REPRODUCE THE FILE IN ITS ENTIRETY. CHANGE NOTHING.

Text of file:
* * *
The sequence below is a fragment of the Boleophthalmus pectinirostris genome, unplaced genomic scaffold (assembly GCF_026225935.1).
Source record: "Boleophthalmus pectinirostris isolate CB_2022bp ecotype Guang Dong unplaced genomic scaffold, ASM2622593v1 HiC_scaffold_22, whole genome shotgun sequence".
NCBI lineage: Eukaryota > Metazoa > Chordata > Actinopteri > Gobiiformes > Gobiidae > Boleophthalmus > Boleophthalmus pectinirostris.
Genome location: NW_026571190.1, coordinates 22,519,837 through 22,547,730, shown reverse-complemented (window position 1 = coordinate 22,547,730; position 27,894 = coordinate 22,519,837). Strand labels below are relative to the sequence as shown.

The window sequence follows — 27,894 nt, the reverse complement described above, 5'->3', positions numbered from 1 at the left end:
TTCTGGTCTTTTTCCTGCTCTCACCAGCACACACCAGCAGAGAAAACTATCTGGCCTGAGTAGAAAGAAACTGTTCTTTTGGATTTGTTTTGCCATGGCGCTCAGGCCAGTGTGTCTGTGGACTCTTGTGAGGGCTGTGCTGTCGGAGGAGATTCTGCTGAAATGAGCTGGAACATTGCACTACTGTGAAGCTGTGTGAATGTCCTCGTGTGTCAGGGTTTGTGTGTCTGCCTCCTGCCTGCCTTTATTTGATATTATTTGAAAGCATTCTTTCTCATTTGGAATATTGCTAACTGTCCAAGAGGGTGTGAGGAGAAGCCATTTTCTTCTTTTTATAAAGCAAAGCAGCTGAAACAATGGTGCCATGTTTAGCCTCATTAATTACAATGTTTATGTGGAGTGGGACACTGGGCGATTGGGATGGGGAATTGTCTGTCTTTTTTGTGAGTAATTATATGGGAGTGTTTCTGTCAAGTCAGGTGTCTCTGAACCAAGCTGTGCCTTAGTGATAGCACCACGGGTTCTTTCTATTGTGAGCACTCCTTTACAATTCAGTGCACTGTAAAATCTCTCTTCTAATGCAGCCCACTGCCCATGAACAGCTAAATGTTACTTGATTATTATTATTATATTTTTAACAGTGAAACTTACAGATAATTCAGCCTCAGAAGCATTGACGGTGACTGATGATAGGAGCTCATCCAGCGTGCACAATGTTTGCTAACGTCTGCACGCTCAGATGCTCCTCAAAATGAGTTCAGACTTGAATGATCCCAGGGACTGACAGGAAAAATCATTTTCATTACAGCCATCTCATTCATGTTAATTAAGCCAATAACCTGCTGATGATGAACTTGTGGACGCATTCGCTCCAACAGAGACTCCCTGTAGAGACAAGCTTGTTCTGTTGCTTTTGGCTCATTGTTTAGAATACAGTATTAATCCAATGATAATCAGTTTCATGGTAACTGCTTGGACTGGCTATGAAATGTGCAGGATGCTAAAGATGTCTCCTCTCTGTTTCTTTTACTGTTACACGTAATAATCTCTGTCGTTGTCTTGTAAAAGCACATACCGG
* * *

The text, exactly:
The sequence below is a fragment of the Boleophthalmus pectinirostris genome, unplaced genomic scaffold (assembly GCF_026225935.1).
Source record: "Boleophthalmus pectinirostris isolate CB_2022bp ecotype Guang Dong unplaced genomic scaffold, ASM2622593v1 HiC_scaffold_22, whole genome shotgun sequence".
NCBI lineage: Eukaryota > Metazoa > Chordata > Actinopteri > Gobiiformes > Gobiidae > Boleophthalmus > Boleophthalmus pectinirostris.
Genome location: NW_026571190.1, coordinates 22,519,837 through 22,547,730, shown reverse-complemented (window position 1 = coordinate 22,547,730; position 27,894 = coordinate 22,519,837). Strand labels below are relative to the sequence as shown.

The window sequence follows — 27,894 nt, the reverse complement described above, 5'->3', positions numbered from 1 at the left end:
TTCTGGTCTTTTTCCTGCTCTCACCAGCACACACCAGCAGAGAAAACTATCTGGCCTGAGTAGAAAGAAACTGTTCTTTTGGATTTGTTTTGCCATGGCGCTCAGGCCAGTGTGTCTGTGGACTCTTGTGAGGGCTGTGCTGTCGGAGGAGATTCTGCTGAAATGAGCTGGAACATTGCACTACTGTGAAGCTGTGTGAATGTCCTCGTGTGTCAGGGTTTGTGTGTCTGCCTCCTGCCTGCCTTTATTTGATATTATTTGAAAGCATTCTTTCTCATTTGGAATATTGCTAACTGTCCAAGAGGGTGTGAGGAGAAGCCATTTTCTTCTTTTTATAAAGCAAAGCAGCTGAAACAATGGTGCCATGTTTAGCCTCATTAATTACAATGTTTATGTGGAGTGGGACACTGGGCGATTGGGATGGGGAATTGTCTGTCTTTTTTGTGAGTAATTATATGGGAGTGTTTCTGTCAAGTCAGGTGTCTCTGAACCAAGCTGTGCCTTAGTGATAGCACCACGGGTTCTTTCTATTGTGAGCACTCCTTTACAATTCAGTGCACTGTAAAATCTCTCTTCTAATGCAGCCCACTGCCCATGAACAGCTAAATGTTACTTGATTATTATTATTATATTTTTAACAGTGAAACTTACAGATAATTCAGCCTCAGAAGCATTGACGGTGACTGATGATAGGAGCTCATCCAGCGTGCACAATGTTTGCTAACGTCTGCACGCTCAGATGCTCCTCAAAATGAGTTCAGACTTGAATGATCCCAGGGACTGACAGGAAAAATCATTTTCATTACAGCCATCTCATTCATGTTAATTAAGCCAATAACCTGCTGATGATGAACTTGTGGACGCATTCGCTCCAACAGAGACTCCCTGTAGAGACAAGCTTGTTCTGTTGCTTTTGGCTCATTGTTTAGAATACAGTATTAATCCAATGATAATCAGTTTCATGGTAACTGCTTGGACTGGCTATGAAATGTGCAGGATGCTAAAGATGTCTCCTCTCTGTTTCTTTTACTGTTACACGTAATAATCTCTGTCGTTGTCTTGTAAAAGCACATACCGG